Red Sky at Morning
sailors take warning
Dean had been hunted before. He knew, all too well, the feeling of knowing that there was something out there, that it could see you but you couldn’t see it. That you didn’t even know what it was, or what it was going to do to you, or when. The dread of it, sitting low in your chest and the back of your throat. Knowing that life was not an old movie and there wasn’t going to be a convenient change in the music so you could turn around at just the right moment to see…
He’d felt it on the planet he and Sam had dubbed Shadow, only a few weeks ago, and they’d ultimately come to no harm. But it had lurked in him the entire time he’d been there, trying to watch everything and knowing that the one thing he didn’t would be the one that got him, or worse, Sammy. He’d felt it the time the two of them had been attacked by velociraptoids and chased into a cave until the ships could rescue them. A few times, back on Earth or the original colonies or one of the bigger space stations the Fleet maintained, he’d been chased after by people who objected to various things about him, mostly his attitude towards jerks, idiots, and people who weren’t on the short list of people Dean actually liked. (It was usually the jerks and idiots chasing him.)
As a child, he’d felt it in his father’s paranoia, moving them from place to place, moving through crowds one day and holing up the next in the most isolated place John Winchester could find. Ultimately, he’d been grateful that they hadn’t lived on Old Earth, where isolated places could have only one person in ten square miles rather than only three hundred. It hadn’t been about the number of people around, though, it was about who they’d been.
Who they were now. Because now he was unfathomable distances, light-years, away from those roaring crowds and he was happier than he’d ever been in his life. Until now, when that crushing fear of being the hunted descended on him again—all on the behalf of a creature much more powerful than Dean was himself, who had just told him that his brothers were disappearing and no one knew why.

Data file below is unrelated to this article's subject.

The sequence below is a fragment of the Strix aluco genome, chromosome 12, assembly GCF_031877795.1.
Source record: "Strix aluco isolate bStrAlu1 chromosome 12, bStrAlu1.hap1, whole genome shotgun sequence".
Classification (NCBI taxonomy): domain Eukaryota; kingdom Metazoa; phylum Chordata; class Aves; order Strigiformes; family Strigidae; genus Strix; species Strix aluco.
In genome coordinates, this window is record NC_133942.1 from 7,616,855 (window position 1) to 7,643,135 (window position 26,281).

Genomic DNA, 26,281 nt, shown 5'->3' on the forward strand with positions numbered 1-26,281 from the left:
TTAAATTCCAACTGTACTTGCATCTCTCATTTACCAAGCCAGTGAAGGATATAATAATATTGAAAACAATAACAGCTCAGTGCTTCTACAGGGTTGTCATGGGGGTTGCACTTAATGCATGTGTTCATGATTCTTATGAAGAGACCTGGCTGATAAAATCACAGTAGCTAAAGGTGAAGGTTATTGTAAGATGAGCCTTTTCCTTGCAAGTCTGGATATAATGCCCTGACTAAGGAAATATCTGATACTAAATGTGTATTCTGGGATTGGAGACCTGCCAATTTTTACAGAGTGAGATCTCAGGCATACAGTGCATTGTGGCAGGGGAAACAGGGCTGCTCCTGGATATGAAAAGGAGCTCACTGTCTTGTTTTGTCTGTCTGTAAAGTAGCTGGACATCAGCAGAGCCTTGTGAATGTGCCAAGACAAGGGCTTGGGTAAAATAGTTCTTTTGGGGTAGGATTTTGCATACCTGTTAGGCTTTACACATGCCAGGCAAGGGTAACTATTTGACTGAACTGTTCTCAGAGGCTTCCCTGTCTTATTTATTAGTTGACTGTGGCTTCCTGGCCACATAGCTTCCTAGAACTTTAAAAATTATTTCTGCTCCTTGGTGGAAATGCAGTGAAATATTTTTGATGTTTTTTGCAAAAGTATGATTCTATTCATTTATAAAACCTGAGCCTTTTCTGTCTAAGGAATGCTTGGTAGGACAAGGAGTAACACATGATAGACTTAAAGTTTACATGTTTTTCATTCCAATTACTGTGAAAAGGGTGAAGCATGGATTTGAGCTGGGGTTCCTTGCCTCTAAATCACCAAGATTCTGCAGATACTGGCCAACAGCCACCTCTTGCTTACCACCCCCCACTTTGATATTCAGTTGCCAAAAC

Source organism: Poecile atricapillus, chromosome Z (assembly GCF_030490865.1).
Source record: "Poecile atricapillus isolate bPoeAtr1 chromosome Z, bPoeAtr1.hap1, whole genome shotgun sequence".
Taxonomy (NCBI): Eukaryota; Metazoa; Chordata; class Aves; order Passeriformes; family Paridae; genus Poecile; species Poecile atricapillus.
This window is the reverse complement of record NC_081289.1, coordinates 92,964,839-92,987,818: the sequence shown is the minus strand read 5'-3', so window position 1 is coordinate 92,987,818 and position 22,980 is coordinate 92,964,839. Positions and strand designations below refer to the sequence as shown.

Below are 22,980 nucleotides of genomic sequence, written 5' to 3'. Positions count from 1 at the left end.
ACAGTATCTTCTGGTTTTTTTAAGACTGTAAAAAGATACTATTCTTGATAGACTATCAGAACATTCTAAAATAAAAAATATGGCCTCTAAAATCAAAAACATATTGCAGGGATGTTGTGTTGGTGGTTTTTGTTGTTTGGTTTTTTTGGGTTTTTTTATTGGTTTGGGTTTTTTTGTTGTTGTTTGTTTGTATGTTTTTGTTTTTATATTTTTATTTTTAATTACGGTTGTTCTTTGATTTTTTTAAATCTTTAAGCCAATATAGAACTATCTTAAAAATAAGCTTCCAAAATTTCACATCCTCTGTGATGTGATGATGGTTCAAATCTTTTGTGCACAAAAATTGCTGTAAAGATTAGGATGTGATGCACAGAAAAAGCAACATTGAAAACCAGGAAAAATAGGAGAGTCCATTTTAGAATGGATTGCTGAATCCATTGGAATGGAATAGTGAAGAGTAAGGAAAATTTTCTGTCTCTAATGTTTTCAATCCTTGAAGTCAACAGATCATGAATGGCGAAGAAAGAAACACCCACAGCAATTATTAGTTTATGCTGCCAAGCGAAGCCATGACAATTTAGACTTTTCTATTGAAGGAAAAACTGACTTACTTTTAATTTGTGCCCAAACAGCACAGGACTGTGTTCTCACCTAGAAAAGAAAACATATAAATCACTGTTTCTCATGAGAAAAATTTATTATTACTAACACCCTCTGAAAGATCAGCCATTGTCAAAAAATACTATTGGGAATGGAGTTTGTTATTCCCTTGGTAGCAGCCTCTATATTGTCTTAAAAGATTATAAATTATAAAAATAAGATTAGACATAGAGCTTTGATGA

Lords of the storm, he had it bad.
Through a great effort of will, he managed to put together a question that wasn’t “What?” or “Are you sure?”, which were both questions Castiel didn’t understand very well, and also bypassed asking “What’s causing it?” or “How long has this been going on?”, both of which he’d already answered only a few seconds ago.
What he ultimately came up with, before Cas could pester him for a response or start wondering if he’d gone back to sleep—which he hadn’t—was “Does Fleet Command want us back?”
He could feel Cas relax slightly at his relatively calm answer, and was just congratulating himself on getting something right when he realized that no matter how reasoned his voice had been, his physical reflexes had betrayed him—he had Cas’s wrist in such a tight grip it might have bruised a human. The construct the ship’s mind inhabited (most convincingly) was built a lot tougher, but Dean still loosened his grip just a little bit. Okay, so he was protective of the people he cared about. So what?
“No,” Cas was saying, and it took a moment for Dean to jump back to the conversation they were having rather than his own possessive little panic attack. “Lacking any substantive data about the cause of these disappearances or any connection between them, the admirals wish only that we be aware of the incidents.”
Which was bloody useless. “So if we do get attacked by some monster giant space-going amoeba, what the hell are we supposed to do about it?” He reconsidered and corrected himself preemptively. “You supposed to do about it.”
The ships weren’t armed for the simple reason that they’d never had to be. As far as they knew, humanity and the ships that were their cousins were the only sentient, space-faring life out there, at least in this tiny timeframe of the universe. A couple of survey teams had reported finding animals with the potential, possibly, to develop into intelligent, tool-using species. Monkey-like animals had shown up on some worlds. One survey team had apparently encountered a planet inhabited by lupine variants that had been, according to the reports, far too clever for the human explorers’ liking.